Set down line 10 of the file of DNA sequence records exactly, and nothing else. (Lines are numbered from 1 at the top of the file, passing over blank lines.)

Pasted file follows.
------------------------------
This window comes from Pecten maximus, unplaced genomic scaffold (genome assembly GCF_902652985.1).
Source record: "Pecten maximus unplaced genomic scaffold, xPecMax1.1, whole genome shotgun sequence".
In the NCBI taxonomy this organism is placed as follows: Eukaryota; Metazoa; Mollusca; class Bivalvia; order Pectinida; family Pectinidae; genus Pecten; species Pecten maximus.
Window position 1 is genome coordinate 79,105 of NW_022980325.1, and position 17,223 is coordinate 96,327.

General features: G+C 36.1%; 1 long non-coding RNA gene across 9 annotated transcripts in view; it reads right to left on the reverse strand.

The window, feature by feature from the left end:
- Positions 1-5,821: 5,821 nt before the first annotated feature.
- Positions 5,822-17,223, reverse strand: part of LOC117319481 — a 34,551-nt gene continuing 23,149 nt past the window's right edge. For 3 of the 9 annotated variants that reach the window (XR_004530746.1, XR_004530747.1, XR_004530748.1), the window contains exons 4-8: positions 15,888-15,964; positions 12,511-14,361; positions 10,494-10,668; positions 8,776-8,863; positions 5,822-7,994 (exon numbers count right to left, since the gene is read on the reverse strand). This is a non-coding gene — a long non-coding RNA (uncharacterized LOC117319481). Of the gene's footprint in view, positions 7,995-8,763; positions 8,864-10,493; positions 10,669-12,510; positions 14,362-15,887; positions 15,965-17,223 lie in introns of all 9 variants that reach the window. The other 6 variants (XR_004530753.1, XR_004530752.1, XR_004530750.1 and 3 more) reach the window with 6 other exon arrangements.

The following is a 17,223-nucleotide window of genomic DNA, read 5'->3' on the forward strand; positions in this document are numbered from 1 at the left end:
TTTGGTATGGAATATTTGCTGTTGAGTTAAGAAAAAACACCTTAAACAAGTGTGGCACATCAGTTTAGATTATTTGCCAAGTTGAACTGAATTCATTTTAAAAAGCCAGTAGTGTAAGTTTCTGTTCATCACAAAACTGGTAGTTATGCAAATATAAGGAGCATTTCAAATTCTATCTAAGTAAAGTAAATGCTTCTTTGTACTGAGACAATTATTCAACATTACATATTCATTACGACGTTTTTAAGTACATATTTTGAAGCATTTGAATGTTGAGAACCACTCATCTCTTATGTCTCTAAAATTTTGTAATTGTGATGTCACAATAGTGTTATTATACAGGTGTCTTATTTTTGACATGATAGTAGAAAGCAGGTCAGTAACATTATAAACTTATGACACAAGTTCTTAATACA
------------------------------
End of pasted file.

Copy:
TTTGGTATGGAATATTTGCTGTTGAGTTAAGAAAAAACACCTTAAACAAGTGTGGCACATCAGTTTAGATTATTTGCCAAGTTGAACTGAATTCATTTTAAAAAGCCAGTAGTGTAAGTTTCTGTTCATCACAAAACTGGTAGTTATGCAAATATAAGGAGCATTTCAAATTCTATCTAAGTAAAGTAAATGCTTCTTTGTACTGAGACAATTATTCAACATTACATATTCATTACGACGTTTTTAAGTACATATTTTGAAGCATTTGAATGTTGAGAACCACTCATCTCTTATGTCTCTAAAATTTTGTAATTGTGATGTCACAATAGTGTTATTATACAGGTGTCTTATTTTTGACATGATAGTAGAAAGCAGGTCAGTAACATTATAAACTTATGACACAAGTTCTTAATACA